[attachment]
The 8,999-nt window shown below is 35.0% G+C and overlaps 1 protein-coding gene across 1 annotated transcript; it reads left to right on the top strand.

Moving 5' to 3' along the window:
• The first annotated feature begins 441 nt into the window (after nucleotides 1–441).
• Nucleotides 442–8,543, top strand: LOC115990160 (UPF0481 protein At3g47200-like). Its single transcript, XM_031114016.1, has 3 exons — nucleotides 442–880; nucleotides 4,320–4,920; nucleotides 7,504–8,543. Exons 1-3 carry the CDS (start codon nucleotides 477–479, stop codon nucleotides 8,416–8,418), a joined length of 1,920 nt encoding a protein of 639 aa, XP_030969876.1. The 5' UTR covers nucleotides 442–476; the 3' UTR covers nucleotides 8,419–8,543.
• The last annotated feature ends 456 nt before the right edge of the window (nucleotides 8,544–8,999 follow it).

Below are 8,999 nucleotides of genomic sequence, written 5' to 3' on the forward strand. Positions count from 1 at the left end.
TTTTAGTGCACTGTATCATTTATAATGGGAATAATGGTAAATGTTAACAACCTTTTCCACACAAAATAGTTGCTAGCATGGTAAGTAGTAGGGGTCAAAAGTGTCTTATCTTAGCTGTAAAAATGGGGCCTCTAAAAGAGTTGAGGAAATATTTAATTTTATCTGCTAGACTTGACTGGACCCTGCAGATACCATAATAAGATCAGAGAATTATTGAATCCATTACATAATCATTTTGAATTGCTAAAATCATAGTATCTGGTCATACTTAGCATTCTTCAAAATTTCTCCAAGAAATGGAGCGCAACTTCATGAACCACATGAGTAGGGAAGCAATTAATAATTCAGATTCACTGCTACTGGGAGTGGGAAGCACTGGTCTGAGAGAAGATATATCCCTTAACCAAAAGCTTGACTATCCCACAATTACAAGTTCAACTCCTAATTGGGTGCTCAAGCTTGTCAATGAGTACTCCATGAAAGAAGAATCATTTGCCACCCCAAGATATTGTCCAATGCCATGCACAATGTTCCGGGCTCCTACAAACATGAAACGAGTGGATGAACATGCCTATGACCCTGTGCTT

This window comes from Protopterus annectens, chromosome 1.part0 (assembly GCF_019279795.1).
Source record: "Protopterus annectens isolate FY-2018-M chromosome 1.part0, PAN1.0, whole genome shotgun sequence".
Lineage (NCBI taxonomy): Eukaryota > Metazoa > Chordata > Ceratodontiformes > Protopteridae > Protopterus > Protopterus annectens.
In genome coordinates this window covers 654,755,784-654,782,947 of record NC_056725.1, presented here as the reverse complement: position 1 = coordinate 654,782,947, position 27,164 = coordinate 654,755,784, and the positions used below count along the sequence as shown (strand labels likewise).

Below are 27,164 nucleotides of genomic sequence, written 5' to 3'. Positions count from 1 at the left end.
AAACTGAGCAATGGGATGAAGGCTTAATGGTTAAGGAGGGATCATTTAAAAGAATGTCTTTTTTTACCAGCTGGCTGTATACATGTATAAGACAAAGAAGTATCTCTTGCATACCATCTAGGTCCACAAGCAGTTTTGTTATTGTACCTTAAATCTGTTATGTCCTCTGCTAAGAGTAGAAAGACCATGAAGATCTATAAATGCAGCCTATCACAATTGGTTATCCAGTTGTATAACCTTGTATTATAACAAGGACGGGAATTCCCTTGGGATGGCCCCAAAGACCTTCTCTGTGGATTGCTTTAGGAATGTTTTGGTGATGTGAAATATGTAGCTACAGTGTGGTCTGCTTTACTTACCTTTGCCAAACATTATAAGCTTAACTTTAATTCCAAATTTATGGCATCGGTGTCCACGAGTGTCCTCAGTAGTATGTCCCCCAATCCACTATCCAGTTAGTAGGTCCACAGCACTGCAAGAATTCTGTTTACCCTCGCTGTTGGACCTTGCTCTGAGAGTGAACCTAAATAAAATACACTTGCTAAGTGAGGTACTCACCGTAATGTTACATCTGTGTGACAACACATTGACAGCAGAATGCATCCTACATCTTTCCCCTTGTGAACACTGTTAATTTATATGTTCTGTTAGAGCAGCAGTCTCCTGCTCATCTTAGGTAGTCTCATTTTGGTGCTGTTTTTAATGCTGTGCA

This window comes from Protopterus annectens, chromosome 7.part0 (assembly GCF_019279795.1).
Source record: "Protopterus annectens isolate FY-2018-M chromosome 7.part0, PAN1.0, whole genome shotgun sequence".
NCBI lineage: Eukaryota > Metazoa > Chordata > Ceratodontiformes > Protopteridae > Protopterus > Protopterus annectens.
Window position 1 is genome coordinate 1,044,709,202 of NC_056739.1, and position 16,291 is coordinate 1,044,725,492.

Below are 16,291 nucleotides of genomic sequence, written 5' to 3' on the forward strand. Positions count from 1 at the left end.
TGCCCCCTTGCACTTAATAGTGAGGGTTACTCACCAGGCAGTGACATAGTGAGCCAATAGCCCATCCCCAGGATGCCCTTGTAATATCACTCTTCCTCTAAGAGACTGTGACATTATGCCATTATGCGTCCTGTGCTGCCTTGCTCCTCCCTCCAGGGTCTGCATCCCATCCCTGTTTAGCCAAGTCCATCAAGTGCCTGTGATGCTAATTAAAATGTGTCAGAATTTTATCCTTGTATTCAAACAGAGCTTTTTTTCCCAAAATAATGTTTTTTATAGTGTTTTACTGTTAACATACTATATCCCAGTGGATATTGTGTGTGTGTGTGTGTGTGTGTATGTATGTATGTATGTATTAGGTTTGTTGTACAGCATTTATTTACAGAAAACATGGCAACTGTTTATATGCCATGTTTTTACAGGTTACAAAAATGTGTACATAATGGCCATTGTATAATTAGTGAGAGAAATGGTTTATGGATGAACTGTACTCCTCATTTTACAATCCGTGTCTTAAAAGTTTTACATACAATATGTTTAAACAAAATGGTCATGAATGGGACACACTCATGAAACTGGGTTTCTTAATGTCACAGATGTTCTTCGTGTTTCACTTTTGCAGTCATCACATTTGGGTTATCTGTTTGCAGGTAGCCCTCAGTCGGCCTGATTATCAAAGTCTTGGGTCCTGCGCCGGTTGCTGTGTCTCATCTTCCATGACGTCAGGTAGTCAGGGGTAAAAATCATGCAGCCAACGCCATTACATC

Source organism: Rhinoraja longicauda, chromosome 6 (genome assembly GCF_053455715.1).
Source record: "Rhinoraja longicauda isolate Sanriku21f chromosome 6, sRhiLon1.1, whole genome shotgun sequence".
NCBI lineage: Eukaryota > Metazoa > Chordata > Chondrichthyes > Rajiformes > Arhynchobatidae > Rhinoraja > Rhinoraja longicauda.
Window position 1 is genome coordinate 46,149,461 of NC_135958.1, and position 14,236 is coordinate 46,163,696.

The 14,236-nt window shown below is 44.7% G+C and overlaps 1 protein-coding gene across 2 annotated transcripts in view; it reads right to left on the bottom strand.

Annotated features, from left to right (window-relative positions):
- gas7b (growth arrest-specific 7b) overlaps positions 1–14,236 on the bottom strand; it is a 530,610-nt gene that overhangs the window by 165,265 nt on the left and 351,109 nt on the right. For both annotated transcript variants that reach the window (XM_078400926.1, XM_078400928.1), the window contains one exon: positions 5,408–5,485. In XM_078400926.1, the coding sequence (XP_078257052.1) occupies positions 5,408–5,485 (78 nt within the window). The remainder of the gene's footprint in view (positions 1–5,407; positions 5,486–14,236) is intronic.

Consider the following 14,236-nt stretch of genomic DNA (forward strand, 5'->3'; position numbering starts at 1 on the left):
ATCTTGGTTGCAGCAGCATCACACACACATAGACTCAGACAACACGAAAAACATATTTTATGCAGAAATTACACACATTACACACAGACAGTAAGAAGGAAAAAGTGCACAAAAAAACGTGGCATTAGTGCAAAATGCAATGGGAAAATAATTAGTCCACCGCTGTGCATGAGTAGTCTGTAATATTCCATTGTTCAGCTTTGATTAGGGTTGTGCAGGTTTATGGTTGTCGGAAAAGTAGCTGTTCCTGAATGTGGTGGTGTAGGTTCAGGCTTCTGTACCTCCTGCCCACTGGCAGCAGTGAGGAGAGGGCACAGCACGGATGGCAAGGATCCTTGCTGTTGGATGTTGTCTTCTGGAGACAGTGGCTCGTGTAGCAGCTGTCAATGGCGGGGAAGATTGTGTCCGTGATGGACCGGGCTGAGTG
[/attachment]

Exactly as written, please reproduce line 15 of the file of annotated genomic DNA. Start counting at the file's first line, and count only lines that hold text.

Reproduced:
Source record: "Protopterus annectens isolate FY-2018-M chromosome 7.part0, PAN1.0, whole genome shotgun sequence".